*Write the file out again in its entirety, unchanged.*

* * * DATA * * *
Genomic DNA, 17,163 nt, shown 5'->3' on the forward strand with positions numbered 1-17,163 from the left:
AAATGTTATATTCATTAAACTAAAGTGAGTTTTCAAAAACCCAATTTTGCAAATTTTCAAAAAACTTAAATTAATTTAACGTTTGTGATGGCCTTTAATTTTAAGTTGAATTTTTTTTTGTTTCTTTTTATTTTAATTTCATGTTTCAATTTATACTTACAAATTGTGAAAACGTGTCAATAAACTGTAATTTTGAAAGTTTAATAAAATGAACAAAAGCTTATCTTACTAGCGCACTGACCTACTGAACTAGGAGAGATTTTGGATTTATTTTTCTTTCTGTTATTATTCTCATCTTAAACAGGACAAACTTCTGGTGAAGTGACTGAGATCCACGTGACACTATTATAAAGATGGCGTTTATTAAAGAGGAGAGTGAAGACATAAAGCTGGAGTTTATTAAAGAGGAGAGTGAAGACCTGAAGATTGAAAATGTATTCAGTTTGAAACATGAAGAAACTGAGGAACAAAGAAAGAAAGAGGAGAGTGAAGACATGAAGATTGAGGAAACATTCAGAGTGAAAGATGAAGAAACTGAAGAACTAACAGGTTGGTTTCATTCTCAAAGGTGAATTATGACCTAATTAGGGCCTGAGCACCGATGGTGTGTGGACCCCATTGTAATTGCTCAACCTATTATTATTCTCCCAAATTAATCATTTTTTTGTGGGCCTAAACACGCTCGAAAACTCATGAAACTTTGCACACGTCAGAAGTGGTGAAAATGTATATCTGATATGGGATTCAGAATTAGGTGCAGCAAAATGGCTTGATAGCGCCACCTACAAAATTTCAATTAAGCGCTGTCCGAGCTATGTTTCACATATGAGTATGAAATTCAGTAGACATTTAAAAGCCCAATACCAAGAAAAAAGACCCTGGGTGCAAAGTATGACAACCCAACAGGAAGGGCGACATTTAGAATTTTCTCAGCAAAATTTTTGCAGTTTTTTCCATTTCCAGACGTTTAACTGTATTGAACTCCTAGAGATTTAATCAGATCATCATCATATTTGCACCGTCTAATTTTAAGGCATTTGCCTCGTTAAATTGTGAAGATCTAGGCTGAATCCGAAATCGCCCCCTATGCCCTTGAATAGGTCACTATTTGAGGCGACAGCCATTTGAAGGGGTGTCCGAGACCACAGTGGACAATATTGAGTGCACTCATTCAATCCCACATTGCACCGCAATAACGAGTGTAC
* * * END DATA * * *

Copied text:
Genomic DNA, 17,163 nt, shown 5'->3' on the forward strand with positions numbered 1-17,163 from the left:
AAATGTTATATTCATTAAACTAAAGTGAGTTTTCAAAAACCCAATTTTGCAAATTTTCAAAAAACTTAAATTAATTTAACGTTTGTGATGGCCTTTAATTTTAAGTTGAATTTTTTTTTGTTTCTTTTTATTTTAATTTCATGTTTCAATTTATACTTACAAATTGTGAAAACGTGTCAATAAACTGTAATTTTGAAAGTTTAATAAAATGAACAAAAGCTTATCTTACTAGCGCACTGACCTACTGAACTAGGAGAGATTTTGGATTTATTTTTCTTTCTGTTATTATTCTCATCTTAAACAGGACAAACTTCTGGTGAAGTGACTGAGATCCACGTGACACTATTATAAAGATGGCGTTTATTAAAGAGGAGAGTGAAGACATAAAGCTGGAGTTTATTAAAGAGGAGAGTGAAGACCTGAAGATTGAAAATGTATTCAGTTTGAAACATGAAGAAACTGAGGAACAAAGAAAGAAAGAGGAGAGTGAAGACATGAAGATTGAGGAAACATTCAGAGTGAAAGATGAAGAAACTGAAGAACTAACAGGTTGGTTTCATTCTCAAAGGTGAATTATGACCTAATTAGGGCCTGAGCACCGATGGTGTGTGGACCCCATTGTAATTGCTCAACCTATTATTATTCTCCCAAATTAATCATTTTTTTGTGGGCCTAAACACGCTCGAAAACTCATGAAACTTTGCACACGTCAGAAGTGGTGAAAATGTATATCTGATATGGGATTCAGAATTAGGTGCAGCAAAATGGCTTGATAGCGCCACCTACAAAATTTCAATTAAGCGCTGTCCGAGCTATGTTTCACATATGAGTATGAAATTCAGTAGACATTTAAAAGCCCAATACCAAGAAAAAAGACCCTGGGTGCAAAGTATGACAACCCAACAGGAAGGGCGACATTTAGAATTTTCTCAGCAAAATTTTTGCAGTTTTTTCCATTTCCAGACGTTTAACTGTATTGAACTCCTAGAGATTTAATCAGATCATCATCATATTTGCACCGTCTAATTTTAAGGCATTTGCCTCGTTAAATTGTGAAGATCTAGGCTGAATCCGAAATCGCCCCCTATGCCCTTGAATAGGTCACTATTTGAGGCGACAGCCATTTGAAGGGGTGTCCGAGACCACAGTGGACAATATTGAGTGCACTCATTCAATCCCACATTGCACCGCAATAACGAGTGTAC